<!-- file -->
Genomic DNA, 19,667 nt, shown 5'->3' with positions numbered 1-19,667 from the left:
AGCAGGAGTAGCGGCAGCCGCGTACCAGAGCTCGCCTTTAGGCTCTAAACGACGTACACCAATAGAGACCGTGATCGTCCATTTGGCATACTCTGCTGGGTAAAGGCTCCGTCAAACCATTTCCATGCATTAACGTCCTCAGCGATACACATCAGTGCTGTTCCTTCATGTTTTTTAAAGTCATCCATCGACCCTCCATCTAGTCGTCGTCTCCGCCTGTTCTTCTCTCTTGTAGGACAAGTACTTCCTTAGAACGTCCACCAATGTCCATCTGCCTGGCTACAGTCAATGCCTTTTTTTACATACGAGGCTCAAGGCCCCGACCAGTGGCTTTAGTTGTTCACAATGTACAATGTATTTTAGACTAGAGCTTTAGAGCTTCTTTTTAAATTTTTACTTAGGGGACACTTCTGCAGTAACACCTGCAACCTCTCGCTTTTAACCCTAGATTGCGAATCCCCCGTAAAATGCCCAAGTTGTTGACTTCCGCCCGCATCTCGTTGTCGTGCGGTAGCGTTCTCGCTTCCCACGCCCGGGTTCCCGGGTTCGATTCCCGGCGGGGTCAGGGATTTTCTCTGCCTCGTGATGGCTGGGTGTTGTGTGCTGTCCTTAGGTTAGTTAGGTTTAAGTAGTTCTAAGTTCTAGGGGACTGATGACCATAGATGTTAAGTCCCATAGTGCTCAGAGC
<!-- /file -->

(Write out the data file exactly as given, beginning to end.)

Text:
Genomic DNA, 19,667 nt, shown 5'->3' with positions numbered 1-19,667 from the left:
AGCAGGAGTAGCGGCAGCCGCGTACCAGAGCTCGCCTTTAGGCTCTAAACGACGTACACCAATAGAGACCGTGATCGTCCATTTGGCATACTCTGCTGGGTAAAGGCTCCGTCAAACCATTTCCATGCATTAACGTCCTCAGCGATACACATCAGTGCTGTTCCTTCATGTTTTTTAAAGTCATCCATCGACCCTCCATCTAGTCGTCGTCTCCGCCTGTTCTTCTCTCTTGTAGGACAAGTACTTCCTTAGAACGTCCACCAATGTCCATCTGCCTGGCTACAGTCAATGCCTTTTTTTACATACGAGGCTCAAGGCCCCGACCAGTGGCTTTAGTTGTTCACAATGTACAATGTATTTTAGACTAGAGCTTTAGAGCTTCTTTTTAAATTTTTACTTAGGGGACACTTCTGCAGTAACACCTGCAACCTCTCGCTTTTAACCCTAGATTGCGAATCCCCCGTAAAATGCCCAAGTTGTTGACTTCCGCCCGCATCTCGTTGTCGTGCGGTAGCGTTCTCGCTTCCCACGCCCGGGTTCCCGGGTTCGATTCCCGGCGGGGTCAGGGATTTTCTCTGCCTCGTGATGGCTGGGTGTTGTGTGCTGTCCTTAGGTTAGTTAGGTTTAAGTAGTTCTAAGTTCTAGGGGACTGATGACCATAGATGTTAAGTCCCATAGTGCTCAGAGC